Pairing Beer with Food
Although vintage wines and aged spirits can boast of a long companionship with haute cuisine, beer — until recently in some places — is often relegated to the backyard barbecue. But that’s wrong. Beer is only for thirst quenching as much as computers are only for number crunching and sports are only for boys. Get with it, folks; beer is for dining, too!
Although it may have taken restaurateurs, gourmands, and culinary artistes forever to catch on to the concept of beer and food pairings, now that they have, it’s a hot ticket. And why not — beer is considered the world’s most popular beverage, with craft beer increasing in popularity every day. After far too many years, the outlook for beer drinkers is rosé — er, rosy. Thanks to the enthusiasm of brewers, restaurateurs, and consumers of flavorful craft-brewed beer, beer has reclaimed its rightful place on our dinner tables.
Good craft-brewed beer can be much more interesting than wine — it’s cool and refreshing and, depending on the style, can be much richer, more complex, and more flavorful than wine. Plus, if you have an average person’s budget and capacity, you’ll find that tasting several different beers during a meal is preferable to tasting several different wines.
Guessing at general guidelines
Within the sometimes intimidating world of wine and food, even the neophytes can lean on the old red meat–red wine axiom in a pinch. But beer drinkers have no such axiomatic, general guideline to fall back on, because none exists. And few people have a good enough grasp on the various beer styles and flavor profiles to easily make choices.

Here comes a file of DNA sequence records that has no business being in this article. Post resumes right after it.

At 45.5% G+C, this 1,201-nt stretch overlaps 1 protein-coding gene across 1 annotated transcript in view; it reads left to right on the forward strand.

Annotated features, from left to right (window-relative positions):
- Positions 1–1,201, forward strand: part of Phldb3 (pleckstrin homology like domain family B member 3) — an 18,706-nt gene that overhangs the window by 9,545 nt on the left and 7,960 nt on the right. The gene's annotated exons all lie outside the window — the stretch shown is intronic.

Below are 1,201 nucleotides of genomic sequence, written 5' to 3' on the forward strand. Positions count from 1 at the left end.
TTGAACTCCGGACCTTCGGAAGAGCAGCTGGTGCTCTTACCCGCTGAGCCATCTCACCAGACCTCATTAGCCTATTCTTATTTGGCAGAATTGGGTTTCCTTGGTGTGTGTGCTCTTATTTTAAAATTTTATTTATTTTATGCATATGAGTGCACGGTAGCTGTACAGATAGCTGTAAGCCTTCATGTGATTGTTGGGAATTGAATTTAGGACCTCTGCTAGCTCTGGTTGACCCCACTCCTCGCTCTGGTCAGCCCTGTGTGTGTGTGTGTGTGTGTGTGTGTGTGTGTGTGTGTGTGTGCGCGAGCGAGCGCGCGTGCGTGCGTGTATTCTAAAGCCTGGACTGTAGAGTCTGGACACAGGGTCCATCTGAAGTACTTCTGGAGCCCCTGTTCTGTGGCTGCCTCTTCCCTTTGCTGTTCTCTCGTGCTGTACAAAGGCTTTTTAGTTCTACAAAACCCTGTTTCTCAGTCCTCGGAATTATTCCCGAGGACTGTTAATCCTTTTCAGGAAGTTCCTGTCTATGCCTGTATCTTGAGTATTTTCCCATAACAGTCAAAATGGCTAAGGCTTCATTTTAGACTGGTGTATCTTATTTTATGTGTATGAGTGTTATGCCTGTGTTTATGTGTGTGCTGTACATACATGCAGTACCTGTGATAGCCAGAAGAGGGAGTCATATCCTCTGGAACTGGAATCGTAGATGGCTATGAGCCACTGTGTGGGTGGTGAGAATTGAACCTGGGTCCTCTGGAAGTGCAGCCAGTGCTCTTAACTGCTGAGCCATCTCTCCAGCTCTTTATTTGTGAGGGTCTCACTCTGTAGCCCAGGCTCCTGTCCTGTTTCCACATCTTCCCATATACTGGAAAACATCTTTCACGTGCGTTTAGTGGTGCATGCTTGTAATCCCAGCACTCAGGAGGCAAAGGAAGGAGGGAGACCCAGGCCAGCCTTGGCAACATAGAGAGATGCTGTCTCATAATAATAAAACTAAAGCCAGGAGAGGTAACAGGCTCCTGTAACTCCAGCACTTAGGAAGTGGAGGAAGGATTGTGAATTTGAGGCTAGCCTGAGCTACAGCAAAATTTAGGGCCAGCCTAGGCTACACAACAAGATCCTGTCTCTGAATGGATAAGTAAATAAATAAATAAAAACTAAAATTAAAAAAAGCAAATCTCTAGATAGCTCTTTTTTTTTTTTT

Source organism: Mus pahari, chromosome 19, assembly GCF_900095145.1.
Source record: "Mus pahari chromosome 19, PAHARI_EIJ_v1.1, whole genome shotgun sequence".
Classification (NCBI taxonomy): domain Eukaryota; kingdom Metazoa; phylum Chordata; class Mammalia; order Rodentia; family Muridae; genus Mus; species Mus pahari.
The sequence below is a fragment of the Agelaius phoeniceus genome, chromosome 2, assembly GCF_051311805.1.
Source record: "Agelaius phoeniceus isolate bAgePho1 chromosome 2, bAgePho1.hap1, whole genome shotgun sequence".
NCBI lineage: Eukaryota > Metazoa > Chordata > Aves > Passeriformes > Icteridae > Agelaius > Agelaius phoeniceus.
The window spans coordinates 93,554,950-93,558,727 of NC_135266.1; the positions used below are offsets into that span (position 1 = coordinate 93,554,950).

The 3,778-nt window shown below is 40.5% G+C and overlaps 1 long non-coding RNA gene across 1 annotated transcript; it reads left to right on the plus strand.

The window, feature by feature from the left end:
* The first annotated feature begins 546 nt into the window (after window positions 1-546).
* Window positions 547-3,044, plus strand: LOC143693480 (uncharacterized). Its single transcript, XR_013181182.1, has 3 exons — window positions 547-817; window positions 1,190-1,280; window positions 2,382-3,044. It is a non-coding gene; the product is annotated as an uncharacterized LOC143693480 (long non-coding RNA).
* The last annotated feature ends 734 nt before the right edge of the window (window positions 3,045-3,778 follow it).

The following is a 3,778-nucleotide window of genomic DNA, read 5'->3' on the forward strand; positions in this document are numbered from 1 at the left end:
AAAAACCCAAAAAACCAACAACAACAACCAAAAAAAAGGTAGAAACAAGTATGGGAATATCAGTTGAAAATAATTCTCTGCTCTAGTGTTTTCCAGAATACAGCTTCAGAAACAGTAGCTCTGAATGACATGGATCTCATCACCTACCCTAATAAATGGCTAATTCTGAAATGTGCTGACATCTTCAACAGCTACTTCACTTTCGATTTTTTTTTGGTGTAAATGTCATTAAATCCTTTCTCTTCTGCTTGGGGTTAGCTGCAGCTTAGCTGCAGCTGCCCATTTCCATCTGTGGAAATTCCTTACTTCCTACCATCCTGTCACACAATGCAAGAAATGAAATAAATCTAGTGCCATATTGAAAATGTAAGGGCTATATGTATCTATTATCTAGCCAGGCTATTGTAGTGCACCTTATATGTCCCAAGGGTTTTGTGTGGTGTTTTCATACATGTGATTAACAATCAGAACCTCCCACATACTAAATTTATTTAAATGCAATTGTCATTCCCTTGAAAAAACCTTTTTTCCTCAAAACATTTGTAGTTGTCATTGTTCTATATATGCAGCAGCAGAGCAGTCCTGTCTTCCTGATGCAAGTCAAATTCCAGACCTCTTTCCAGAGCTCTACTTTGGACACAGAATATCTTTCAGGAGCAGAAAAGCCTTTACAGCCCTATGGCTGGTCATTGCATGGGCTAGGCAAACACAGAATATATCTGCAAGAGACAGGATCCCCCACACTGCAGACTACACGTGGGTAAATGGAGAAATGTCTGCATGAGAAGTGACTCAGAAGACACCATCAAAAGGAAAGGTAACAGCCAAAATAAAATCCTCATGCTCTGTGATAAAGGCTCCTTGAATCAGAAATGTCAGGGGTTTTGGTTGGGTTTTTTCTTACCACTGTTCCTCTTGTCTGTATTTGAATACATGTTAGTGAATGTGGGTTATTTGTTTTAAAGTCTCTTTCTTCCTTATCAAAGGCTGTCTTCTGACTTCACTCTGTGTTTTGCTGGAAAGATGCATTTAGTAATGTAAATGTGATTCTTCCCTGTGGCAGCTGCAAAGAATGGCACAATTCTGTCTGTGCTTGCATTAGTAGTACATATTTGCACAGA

Actually, you’ll find it hard to go wrong when matching beer and food. What’s fun is trying to do better than not going wrong.
Every kind of food conceivably has an appropriate beer to accompany it. The beauty of beer is in its versatility. You can usually find a beer style that’s a natural match for a given food. Beer even works better than wine with some dishes, such as especially spicy or sour ones. And slightly acidic beers are great foils for rich foods.
Substituting beer for wine
The lager beer category is the white wine equivalent. When compared with ales, lagers have the following characteristics:
Generally lighter in body and color
Narrower flavor profile and a high degree of drinkability (that is, tend to appeal to a wider audience)
The ale category is the red wine equivalent. When compared with lagers, ales have these qualities:
Rounder, more robust and expressive
Wider flavor profile and thus a lower drinkability (that is, tend to appeal to those with a more experienced beer palate)
Just to keep you on your toes, keep in mind that these guidelines are really general — dark and full-bodied lagers exist just as surely as do light and mild ales.
Next time you’re about to go grape out of habit, consider a brew instead. This table offers a few good ideas.
|Wine||Suggested Beer Substitute|
|Dry white wine||Blonde Ale, Kölsch, or German Pils|
|Dry red wine||Fruit Lambic or Flanders Red Beer|
|Champagne||Light and spritzy Witbier, Lambic, or Berliner Weisse|
|Brandy||Spirituous Barleywine or Old Ale|
|Port wine||Intensely flavored Russian Imperial Stout|
Keep in mind that these suggested substitutions aren’t trading taste for taste but style for style. In other words, don’t expect the Imperial Stout to taste like a port wine; it’s simply serving the same enjoyable purpose as a rich and spirited after-dinner libation.